Perhaps closest to PSF’s heart, Cav says, is the Bravo! Kids program, bringing opportunities to children grades one through 12 to interact with performers of Julie Fowlis’ caliber. Along with school performances, Bravo! Kids also provides master classes taught by various PSF visiting artists, whose level of expertise—and inspiration—is far beyond most kids’ experience and expectations. Cav describes one master class, taught by another of this season’s performers, musical pioneer and cellist Matt Haimovitz. “He sat down onstage with five chosen students, one on one, at the Scottish Rite Center, where, by the way, the acoustics are amazing,” she says. “They each perform something for him, which is so nerve-racking—it feels like they’ll never get to his level—and he was showing one of them, Lila, a bowing technique. Then, using it, they played a version of a note together for the first time and, as it kind of hung in the air, they both registered it at the same time and, looking up above their heads, they said, ‘Did you hear that?!’” Continue reading

Love, Laughter and Linguini at Joe’s Pasta House

Joe’s Pasta House; Owners KC and Joseph Guzzardi; Linguine with Clams with linguine pasta and combination of sauteed little neck and baby clams in marinara sauce; Bruschetta Pomodoro and House-made Bread

Joe’s Pasta House; Owners KC and Joseph Guzzardi; Linguine with Clams with linguine pasta and combination of sauteed little neck and baby clams in marinara sauce; Bruschetta Pomodoro and House-made Bread

Growing up in a Sicilian family in Queens, New York, Joe Guzzardi vividly remembers going out to eat as a kid in the 1970s. It was a big adventure, with one constant: you would always get to meet the charismatic restaurant owner. It’s no wonder, then, that Joe’s genial, round-the-clock presence looms large at Joe’s Pasta House, spurring a level of care and attentiveness that feels genuinely old-fashioned, not to mention just plain genuine.

From the outside––a former IHOP building in a shopping center in suburban Rio Rancho––you might not guess that Joe’s Pasta House is a throwback in all the best possible ways. Or that it’s an in-the-know foodie mecca that is increasingly drawing diners from Albuquerque, 30 minutes to the south, and beyond. But step inside the soothing interior, and you’ll quickly come to understand. The fine Italian products for sale in the foyer, from cannellini beans to balsamic vinegar, are the first tipoff, followed by the warm greetings, red and white linen tablecloths and soft jazz soundtrack.

“A restaurant, to me, is a gathering place, where a family comes together to offer not only food, but a cultural style,” Joe says. Along with wife and co-owner Kassie, he’s created a personality driven destination that makes everyone feel like they’re part of something special. “We want to welcome people like they’re coming to our home for a traditional Sicilian Sunday dinner,” Kassie says. “We want them to laugh, relax, have good conservation and not be rushed.” Continue reading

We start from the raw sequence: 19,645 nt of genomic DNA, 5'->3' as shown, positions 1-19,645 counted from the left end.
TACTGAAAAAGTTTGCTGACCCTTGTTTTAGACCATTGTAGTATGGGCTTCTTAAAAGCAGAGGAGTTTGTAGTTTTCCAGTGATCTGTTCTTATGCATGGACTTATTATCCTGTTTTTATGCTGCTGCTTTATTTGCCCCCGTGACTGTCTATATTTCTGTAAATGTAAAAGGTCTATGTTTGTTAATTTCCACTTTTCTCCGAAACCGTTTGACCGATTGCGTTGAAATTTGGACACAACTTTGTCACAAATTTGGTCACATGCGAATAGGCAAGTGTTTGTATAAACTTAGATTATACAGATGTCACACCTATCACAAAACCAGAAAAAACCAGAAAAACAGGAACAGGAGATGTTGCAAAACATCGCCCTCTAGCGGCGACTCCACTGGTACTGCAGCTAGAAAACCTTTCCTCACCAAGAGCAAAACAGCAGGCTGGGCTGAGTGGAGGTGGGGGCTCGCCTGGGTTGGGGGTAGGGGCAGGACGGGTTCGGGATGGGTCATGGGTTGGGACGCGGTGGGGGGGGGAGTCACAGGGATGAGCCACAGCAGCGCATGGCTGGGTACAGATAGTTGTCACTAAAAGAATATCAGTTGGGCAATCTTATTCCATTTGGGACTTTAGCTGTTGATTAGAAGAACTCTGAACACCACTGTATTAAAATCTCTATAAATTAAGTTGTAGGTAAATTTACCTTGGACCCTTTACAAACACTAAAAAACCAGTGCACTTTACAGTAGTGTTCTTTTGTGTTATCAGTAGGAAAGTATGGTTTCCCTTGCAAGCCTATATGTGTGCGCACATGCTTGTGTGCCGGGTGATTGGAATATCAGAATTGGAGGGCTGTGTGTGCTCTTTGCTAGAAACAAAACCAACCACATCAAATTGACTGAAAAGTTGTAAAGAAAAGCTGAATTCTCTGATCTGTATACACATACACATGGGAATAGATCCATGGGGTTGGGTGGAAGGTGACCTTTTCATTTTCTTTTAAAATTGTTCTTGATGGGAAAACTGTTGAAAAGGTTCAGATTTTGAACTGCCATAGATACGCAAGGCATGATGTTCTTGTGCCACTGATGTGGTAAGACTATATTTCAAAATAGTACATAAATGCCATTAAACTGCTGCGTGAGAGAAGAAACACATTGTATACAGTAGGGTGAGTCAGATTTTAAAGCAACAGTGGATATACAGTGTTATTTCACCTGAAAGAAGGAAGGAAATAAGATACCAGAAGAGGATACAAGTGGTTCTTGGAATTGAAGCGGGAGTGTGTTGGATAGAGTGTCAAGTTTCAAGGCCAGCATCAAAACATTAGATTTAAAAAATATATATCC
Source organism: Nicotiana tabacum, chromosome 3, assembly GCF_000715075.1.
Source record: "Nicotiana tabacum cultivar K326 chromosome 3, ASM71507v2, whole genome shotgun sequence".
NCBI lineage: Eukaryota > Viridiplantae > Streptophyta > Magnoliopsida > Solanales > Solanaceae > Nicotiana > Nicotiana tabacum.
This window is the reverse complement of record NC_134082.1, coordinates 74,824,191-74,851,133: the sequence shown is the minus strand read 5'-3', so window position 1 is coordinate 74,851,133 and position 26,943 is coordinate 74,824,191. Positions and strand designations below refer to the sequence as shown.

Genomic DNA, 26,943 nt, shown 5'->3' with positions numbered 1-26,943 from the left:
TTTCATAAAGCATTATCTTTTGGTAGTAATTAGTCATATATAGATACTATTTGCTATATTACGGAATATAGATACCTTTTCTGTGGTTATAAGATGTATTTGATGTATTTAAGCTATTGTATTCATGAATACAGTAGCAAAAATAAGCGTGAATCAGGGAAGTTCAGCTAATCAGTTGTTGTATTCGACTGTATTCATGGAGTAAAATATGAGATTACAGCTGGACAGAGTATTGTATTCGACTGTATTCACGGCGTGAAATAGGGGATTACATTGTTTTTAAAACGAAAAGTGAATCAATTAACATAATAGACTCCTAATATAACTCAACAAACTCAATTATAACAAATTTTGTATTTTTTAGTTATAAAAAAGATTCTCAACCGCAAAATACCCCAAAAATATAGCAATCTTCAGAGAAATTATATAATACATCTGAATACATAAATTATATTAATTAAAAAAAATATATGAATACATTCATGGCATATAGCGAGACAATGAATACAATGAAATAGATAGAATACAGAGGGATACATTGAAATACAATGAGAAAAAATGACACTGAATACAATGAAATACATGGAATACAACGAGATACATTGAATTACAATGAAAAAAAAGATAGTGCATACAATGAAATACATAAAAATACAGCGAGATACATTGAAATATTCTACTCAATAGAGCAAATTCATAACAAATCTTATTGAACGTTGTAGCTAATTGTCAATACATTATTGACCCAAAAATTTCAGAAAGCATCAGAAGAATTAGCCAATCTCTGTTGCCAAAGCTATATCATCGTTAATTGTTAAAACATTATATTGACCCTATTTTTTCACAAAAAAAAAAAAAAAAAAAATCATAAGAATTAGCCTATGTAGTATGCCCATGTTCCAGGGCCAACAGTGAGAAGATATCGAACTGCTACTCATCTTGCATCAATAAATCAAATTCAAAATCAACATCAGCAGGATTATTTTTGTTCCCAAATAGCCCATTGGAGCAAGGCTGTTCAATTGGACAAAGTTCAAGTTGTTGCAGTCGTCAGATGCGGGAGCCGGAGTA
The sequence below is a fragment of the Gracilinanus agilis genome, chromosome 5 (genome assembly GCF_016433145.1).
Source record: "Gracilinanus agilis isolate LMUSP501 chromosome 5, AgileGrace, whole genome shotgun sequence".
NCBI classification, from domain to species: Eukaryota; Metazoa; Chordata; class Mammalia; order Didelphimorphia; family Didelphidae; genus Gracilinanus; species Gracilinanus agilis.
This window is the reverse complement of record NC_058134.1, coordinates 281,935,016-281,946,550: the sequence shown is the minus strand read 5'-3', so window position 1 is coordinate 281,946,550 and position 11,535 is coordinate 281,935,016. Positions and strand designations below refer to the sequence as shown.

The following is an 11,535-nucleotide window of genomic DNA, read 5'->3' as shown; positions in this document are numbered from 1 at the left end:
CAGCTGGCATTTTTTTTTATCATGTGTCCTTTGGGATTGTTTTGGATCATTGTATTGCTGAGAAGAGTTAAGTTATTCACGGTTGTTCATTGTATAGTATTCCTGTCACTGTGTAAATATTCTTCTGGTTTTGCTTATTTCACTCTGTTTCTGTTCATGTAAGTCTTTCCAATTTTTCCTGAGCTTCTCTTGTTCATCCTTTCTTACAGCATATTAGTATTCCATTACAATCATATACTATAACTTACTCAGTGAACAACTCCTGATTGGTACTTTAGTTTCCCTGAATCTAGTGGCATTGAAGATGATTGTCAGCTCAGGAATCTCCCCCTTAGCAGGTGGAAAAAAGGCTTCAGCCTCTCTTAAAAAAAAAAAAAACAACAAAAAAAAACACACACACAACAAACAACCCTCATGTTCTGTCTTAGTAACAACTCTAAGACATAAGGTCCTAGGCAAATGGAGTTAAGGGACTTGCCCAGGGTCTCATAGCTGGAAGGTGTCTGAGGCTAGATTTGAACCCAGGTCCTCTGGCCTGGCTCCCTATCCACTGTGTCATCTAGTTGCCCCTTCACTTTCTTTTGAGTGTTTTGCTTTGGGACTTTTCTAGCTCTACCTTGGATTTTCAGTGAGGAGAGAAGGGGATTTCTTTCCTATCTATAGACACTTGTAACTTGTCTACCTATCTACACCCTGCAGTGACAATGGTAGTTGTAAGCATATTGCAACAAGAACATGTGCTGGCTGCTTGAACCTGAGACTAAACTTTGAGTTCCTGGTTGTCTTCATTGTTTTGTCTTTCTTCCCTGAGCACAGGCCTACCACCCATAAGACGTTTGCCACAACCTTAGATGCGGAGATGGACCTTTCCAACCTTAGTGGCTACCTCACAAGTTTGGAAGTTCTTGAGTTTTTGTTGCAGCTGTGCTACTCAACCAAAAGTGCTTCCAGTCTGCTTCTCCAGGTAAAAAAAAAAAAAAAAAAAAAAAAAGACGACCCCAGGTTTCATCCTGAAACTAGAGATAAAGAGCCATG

Hip Hop – Here and Now

WakeSelf-COVER01-DSC_1149Mescalero Apache and Mexican on his father’s side, Wake Self, a small-town kid from the Fort Wingate and Gallup areas, says that, growing up, the surrounding lakes, mountains and Native American reservations “had a profound impact on my outlook on life.”

Living in epic times is not for the feint of heart. Since Local Flavor began this series last November, the times have only gotten dizzyingly more confounding. “We’re on a hero’s journey—and it’s scary,” Native activist and artist Cannupa Hanska Luger said in our first installment of the series. He called this a time of “Here Be Monsters,” requiring passionate, dedicated monster-slayers stepping up to put their hearts on the line for what they believe. We can do this, Cannupa said, if we act collectively. And then, he added, “seven generations we’ll never meet could look back and tell tales of this mythical time.”

And in fact, even in the face of dauntingly overwhelming obstacles, stouthearted heroes are indeed emerging. Standing tall among these is born-and-bred New Mexican Andrew Isaac Martinez, better known as Wake Self. Now in his mid-20s, he’s been a performing hip-hop artist since he was 15; starting at 12, he began teaching himself to write poetry lyrics. “They were my own personal counseling sessions,” he says unabashedly. “I was having some depression, some growing pains.” Mescalero Apache and Mexican on his father’s side, Wake Self, a small-town kid from the Fort Wingate and Gallup areas, says that, growing up, the surrounding lakes, mountains and Native American reservations “had a profound impact on my outlook on life.” Early on, he honed his focus, mentioning without fanfare, for example, “I’m a rapper artist who’s proudly sober.” And as his DJ name makes clear, he’s committed to diverging from typical mainstream rapper obsessions—wealth, conspicuous consumption, male domination—to help us wake up from all that. The first few lines of a recent song “Fluteboxsesh,” filmed at Yellowstone with longtime DJ friend Def-i, express Wake Self’s priorities: “Ever felt so alive/Your brain stretched to wide open/no sense of ego, no swollen pride/Nothin’ is holdin’ you back/Wakin’ up outta the trap?”   Continue reading